March 15, 2015

Today I had an insight while on a morning walk through the MacDowell (Artist’s Colony) woods.

The snow was crusty, the air crisp, birds chirping, sunlight, sunlight.

As I was walking, the snow was speaking, it was alive to me.  Beautifully crusty.  And something else.



I felt frustrated knowing that even if another person were with me, I would not be able, in that moment, to use words to bring alive my powerful, specific, devastating inner experience of stomping through this snow.

But then suddenly – a feeling of vertigo – and certain ideas came together for me – a confluence, an integration emerging out of a combination of recent experiences and things I’ve been reading.

First, a chapter from last night’s book – Migraine, by Oliver Sacks .  A chapter about the language of the body…

(…which reminded of of my favorite chapter in the novel, The History of Love by Nicole Krauss.

About the language of gestures.

A language we carry inside of us.

The language of the body.)

Each in different ways, Sacks’ medical book and Krauss’ novel contemplate this: that we contain within us an ancient language. Our bodies sometimes express themselves through this ancient language.  And this language is specific.  It’s nuanced.  Its grammar is complex. Sacks uses the migraine attack as an example of a potentially profoundly articulate way of speaking via the body.  The language of gestures is choreography.  It is outer expressions.  It is also physiological.

And this language of gesture is itself beyond and outside of words.  This  outside-of-the-everyday is also what art (poetry, music, dance, etc) can be: an invented language to try and articulate a deeply felt reality or imagination. When art is intuitive, it is a language outside of the mundane, it is a probing into some “other” sense of the outer and inner worlds. When everyday speech fails, the creative being might go inward to invent or discover a different language, one more suited to expressing a certain experience. This artistic creation then has the potential to bring human observers into deeper communion with long-lost but still available parts of ourselves.

So this morning, these realizations put me into a new space. Click – Oliver Sacks’ book, click- the history of love – click, this sudden feeling in my own body.   My mind turned into an inside-out place.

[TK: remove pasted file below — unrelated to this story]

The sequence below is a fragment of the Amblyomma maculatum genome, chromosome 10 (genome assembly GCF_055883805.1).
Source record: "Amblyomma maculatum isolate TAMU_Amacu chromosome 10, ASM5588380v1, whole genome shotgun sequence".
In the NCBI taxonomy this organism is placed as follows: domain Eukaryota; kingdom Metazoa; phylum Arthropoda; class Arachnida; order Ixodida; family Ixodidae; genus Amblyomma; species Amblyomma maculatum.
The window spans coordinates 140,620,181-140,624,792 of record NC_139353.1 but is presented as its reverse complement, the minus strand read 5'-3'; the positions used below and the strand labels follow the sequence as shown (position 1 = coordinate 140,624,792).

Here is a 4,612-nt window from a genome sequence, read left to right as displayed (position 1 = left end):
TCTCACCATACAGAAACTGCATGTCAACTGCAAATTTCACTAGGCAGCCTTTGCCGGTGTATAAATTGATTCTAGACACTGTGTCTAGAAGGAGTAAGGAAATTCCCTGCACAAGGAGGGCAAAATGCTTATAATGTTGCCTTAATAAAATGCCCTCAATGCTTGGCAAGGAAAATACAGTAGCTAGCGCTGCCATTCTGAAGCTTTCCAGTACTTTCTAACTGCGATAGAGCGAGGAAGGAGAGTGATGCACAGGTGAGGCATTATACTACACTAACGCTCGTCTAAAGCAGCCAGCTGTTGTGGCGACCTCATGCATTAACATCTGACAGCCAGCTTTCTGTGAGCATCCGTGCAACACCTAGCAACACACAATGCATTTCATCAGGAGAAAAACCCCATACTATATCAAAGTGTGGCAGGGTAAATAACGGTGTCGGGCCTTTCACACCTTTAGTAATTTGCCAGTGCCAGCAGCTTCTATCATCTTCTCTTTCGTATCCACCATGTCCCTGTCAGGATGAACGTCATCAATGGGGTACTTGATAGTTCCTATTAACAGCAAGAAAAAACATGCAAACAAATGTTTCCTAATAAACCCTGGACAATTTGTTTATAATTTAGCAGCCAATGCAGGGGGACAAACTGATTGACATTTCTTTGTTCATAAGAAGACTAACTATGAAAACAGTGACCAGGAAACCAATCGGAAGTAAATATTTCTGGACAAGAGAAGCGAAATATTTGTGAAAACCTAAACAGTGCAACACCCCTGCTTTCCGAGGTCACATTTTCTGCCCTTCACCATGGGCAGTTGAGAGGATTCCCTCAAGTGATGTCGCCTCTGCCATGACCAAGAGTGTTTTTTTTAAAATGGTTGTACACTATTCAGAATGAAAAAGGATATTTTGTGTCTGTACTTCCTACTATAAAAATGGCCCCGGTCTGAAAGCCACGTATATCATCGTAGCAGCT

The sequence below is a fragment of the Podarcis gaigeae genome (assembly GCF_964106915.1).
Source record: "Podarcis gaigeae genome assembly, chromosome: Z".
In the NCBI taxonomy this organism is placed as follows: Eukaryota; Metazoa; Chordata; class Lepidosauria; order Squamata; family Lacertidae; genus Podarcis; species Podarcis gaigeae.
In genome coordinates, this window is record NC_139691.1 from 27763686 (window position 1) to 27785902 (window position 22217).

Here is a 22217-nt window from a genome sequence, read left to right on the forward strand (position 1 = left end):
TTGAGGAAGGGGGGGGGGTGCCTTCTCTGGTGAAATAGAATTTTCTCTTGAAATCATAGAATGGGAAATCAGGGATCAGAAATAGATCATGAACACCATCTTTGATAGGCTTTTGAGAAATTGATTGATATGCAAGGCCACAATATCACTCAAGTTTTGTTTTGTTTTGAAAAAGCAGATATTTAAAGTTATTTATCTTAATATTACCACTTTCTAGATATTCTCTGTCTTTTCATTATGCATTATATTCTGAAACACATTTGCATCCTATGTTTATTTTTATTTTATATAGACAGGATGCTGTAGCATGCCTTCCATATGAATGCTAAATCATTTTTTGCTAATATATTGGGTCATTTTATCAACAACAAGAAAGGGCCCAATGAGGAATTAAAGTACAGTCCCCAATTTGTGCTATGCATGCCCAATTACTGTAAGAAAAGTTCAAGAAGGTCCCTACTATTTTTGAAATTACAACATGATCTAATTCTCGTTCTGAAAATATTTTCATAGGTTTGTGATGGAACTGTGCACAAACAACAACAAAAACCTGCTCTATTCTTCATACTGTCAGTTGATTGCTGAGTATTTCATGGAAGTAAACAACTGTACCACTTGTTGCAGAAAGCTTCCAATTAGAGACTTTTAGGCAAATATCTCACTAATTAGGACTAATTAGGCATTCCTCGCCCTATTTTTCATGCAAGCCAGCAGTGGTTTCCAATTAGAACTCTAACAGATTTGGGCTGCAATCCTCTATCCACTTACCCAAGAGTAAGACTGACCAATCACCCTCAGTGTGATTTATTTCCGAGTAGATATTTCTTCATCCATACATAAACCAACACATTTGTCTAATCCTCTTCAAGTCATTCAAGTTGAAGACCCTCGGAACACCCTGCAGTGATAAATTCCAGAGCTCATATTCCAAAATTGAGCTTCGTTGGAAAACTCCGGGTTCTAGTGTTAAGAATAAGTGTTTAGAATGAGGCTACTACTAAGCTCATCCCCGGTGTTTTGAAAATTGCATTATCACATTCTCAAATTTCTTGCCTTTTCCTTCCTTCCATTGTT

I was reaching for something.

I was aware of experiencing a different mode of being within myself.  In this different mode, it felt almost like I became the snow….

….or united my mind to the snow…

…Or united myself to the moment…

I felt movement within my mind – a slow movement, almost like thick water circling…There was a space opened within me.

That special, essential, space for an artist….an intuitive one.

(And a challenging one.  Can I continue to welcome and trust that space?  Distractions threaten it.  Judgements come. And creeping sensations of fear begin to settle.)

But this morning, I was able to stay in it and play around for a little while.

I and walked back to my studio inside that space.  Then I used my voice to bring that experience from the inside of me to the outside of me.  A melody, a movement of sounds, a beginning, and a moving forward, and then a dwindling down.  And that was my morning snow experience.  Captured.

——————————–For those interested…

Here’s what Oliver Sacks wrote:

“Whichever of these mechanisms is employed, migraine shows itself both eloguent and effective in providing an oblique expression of feelings which are denied direct or adequate expression in other ways.  In this, it is analogous to many other psychosomatic reactions, and no less analogous to the languages of gesture and of dreaming.  In all of these we employ an archaic language, one which evolved long before the language of words.  Why do we retain the language of autonomic symptoms, movements and images, when we could use words?  Such behavior may be regressive, but it will never be obsolete: in the words of Wittgenstein: ‘What can be shown cannot be said.’

‘The human body is the best picture of the human soul.’